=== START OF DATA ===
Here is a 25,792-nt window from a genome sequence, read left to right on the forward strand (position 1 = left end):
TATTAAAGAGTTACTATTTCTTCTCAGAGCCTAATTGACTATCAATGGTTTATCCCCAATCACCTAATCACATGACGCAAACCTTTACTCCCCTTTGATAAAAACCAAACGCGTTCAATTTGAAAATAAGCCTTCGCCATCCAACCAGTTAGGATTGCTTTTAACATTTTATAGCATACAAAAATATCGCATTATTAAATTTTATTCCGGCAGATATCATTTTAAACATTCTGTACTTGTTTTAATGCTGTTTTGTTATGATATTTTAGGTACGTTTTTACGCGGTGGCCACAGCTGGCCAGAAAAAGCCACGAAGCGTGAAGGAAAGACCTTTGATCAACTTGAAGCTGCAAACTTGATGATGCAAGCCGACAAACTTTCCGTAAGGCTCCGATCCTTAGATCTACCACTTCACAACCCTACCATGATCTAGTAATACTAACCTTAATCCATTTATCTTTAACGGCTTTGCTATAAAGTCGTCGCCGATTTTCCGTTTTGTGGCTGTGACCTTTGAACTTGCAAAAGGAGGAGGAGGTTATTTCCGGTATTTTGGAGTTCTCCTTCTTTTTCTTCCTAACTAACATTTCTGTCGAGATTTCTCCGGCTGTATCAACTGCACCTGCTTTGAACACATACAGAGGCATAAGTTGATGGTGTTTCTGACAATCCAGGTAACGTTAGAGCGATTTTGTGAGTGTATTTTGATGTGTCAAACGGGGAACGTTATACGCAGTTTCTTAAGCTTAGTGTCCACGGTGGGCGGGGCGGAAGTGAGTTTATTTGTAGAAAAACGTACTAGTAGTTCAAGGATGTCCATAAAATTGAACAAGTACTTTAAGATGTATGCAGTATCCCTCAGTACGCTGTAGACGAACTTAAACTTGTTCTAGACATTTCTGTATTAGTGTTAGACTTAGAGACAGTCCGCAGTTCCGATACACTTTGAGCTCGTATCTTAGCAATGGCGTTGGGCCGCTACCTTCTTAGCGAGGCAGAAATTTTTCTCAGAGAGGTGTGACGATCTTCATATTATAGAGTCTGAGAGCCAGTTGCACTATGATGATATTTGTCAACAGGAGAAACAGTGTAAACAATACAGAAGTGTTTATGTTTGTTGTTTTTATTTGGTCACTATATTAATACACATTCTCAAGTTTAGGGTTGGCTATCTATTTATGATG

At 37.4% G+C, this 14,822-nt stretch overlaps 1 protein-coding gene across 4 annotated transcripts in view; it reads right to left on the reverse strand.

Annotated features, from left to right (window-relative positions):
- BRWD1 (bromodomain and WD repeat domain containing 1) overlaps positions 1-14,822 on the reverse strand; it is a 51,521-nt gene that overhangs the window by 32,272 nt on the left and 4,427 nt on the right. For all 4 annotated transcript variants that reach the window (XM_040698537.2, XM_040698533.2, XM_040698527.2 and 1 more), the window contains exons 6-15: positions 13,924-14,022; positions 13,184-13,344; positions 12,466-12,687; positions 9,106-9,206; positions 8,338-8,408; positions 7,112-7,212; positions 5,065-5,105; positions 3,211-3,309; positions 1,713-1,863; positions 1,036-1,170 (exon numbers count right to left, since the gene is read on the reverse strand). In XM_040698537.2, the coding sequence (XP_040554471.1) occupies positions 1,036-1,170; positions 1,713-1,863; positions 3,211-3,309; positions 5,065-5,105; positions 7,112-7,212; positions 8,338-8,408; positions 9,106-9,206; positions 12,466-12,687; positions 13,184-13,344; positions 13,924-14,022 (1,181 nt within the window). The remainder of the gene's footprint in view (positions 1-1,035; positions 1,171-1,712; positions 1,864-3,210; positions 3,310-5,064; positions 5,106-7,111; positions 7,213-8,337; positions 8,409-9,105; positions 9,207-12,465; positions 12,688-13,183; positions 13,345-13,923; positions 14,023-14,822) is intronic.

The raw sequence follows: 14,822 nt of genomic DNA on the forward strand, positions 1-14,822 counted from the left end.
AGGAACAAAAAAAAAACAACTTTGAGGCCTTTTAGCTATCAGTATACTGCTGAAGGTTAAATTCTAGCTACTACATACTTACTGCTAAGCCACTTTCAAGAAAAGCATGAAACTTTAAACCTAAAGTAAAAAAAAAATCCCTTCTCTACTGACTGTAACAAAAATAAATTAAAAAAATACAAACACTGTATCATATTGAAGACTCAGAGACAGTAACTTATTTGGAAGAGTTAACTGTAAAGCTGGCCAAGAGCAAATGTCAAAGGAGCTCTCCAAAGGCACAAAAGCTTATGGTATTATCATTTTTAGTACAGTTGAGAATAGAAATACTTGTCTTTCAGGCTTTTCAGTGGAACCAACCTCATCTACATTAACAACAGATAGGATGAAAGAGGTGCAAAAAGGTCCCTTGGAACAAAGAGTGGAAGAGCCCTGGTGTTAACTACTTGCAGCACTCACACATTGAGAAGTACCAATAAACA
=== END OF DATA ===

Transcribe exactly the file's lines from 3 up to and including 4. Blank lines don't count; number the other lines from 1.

At 37.4% G+C, this 14,822-nt stretch overlaps 1 protein-coding gene across 4 annotated transcripts in view; it reads right to left on the reverse strand.

Annotated features, from left to right (window-relative positions):